The reflectance spectra of Molniya 1–91 (black curve) and 3–41 (blue curve), as from BFOSC spectroscopic observations in Loiano. Molniya 1–91 has been observed through grism GR3, while Molniya 3–41 data are from the GR3+GR5 combination (R~400). Both spectra have been smoothed (yellow- red moving average on the plots) for better display. The solar spectrum is overplotted (within arbitrary offset), for comparison (red dotted curve). The absorption features in the satellite spectra are due to the Sun or the telluric absorptions, in the near infrared, mainly by water vapor and Oxygen, as singled out in the lower sketch. Note the fairly “reddish” color of both Molniyas, compared to the Sun.
Figure 8 -
The observed color path of Molniya 1–63 along its rotation, as from the 2016 Loiano observations (see Fig. 5, right panel) in the (Rc−Ic) vs. (B−Rc) diagram. The lightcurve maxima (that is when solar pads are reflecting) are singled out in green (primary peak) and red (secondary peak), while the black line mainly traces satellite bus reflectance. The big blue and yellow triangles mark respectively the time- and luminosity-averaged colors. For comparison, the (Rc−Ic) vs. (B−Rc) locus for Main-Sequence stars of different spectral type after [15] is also displayed on the plot, marking the Sun’s location.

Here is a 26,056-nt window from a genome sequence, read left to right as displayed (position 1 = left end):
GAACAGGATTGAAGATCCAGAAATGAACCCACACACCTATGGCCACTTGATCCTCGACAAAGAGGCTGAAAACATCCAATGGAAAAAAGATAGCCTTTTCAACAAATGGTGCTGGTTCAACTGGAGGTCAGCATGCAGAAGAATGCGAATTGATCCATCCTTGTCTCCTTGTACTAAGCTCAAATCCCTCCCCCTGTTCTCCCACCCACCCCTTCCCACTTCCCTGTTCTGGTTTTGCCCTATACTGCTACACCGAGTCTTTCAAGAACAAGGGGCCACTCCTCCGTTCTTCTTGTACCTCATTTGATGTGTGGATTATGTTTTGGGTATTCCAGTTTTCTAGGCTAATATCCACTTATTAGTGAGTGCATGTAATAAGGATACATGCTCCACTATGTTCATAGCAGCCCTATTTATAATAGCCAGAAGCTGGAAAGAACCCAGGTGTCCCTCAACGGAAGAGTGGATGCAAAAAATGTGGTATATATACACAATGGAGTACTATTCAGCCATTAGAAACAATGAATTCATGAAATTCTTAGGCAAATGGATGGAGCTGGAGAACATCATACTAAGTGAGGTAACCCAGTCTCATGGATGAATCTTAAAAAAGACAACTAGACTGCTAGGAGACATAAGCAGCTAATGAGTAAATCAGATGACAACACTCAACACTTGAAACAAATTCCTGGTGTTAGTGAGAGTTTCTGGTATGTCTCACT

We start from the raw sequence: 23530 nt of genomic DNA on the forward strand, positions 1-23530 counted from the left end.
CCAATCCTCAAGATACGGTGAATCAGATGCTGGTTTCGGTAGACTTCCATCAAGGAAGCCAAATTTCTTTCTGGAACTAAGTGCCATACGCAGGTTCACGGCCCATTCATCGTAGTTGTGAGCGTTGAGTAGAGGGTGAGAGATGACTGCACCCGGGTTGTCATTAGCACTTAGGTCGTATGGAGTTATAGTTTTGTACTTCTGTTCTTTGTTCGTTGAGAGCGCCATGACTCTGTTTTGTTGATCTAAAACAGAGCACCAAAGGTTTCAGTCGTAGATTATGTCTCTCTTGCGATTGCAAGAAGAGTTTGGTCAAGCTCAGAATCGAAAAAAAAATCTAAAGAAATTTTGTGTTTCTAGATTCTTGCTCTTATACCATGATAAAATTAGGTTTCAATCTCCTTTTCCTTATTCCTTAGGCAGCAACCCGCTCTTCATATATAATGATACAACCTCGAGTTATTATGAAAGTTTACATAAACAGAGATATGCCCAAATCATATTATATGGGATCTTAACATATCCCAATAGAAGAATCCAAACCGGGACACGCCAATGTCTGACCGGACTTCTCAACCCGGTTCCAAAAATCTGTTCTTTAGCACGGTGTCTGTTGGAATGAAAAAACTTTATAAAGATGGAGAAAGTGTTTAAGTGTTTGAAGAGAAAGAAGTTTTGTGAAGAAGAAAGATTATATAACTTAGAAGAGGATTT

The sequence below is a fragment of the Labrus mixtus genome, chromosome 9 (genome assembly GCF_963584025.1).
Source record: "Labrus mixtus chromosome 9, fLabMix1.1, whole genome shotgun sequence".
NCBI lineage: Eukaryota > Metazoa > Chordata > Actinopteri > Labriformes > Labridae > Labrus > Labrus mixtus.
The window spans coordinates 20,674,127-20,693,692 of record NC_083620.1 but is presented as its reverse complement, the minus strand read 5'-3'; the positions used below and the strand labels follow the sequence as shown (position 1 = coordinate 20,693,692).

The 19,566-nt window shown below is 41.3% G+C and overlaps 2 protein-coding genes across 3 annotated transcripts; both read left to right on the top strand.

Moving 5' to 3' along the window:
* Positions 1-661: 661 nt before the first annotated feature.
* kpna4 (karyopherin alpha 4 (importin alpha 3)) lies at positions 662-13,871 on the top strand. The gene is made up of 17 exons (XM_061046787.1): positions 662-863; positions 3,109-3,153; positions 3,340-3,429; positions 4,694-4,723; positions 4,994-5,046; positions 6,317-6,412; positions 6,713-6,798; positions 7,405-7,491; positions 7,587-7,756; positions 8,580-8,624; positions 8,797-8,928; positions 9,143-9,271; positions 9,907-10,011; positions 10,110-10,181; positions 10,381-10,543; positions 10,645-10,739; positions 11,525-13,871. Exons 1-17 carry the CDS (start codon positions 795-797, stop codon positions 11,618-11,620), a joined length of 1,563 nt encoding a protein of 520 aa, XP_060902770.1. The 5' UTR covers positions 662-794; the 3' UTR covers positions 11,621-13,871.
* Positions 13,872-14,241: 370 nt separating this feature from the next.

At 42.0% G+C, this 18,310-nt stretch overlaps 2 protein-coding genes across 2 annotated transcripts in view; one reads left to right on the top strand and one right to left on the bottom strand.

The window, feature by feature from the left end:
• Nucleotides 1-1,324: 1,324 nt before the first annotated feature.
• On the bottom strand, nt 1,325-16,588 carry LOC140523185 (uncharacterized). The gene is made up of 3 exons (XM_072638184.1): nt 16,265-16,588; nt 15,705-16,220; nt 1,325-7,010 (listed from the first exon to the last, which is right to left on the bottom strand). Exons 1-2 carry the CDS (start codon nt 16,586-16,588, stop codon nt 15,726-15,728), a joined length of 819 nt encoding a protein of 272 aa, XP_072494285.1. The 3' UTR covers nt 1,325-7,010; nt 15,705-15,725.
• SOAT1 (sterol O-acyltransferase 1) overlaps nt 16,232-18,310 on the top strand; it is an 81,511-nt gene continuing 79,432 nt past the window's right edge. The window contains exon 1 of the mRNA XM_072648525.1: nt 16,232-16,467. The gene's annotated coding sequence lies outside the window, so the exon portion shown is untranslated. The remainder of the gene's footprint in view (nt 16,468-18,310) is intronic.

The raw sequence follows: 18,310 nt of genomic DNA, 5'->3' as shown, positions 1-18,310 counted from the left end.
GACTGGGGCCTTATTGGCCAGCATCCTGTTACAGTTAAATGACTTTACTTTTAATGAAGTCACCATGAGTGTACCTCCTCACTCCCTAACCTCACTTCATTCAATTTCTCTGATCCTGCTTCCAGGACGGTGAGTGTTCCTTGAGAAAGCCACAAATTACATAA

Figure 9 -
The historical track of Molniya 2–09 and 2–10, the two oldest satellites in orbit since 1974, are reported according to [11]. Orbit evolution is assessed in terms of drag and lunisolar perturbation acting on the satellite semi-major axis (taking period as a proxy) and eccentricity (with perigee altitude as a proxy). The FOP semi-analytical orbital propagator [19] has been used for our analysis. The historical data are in black, while the Moon and Sun perturbation is singled out, respectively by the green and blue curves and dots. Solar activity is sketched below in each panel (red histogram). Note the 7.5, 11 and 24-yr “breathing pulse” on satellite eccentricity induced by the lunisolar perturbation, as discussed in the text. For Molniya 2–09 notice as well the period switch, leaving the original 2:1 resonance during two deep excursions of perigee into the atmospheric drag, about year 1990 and 2015.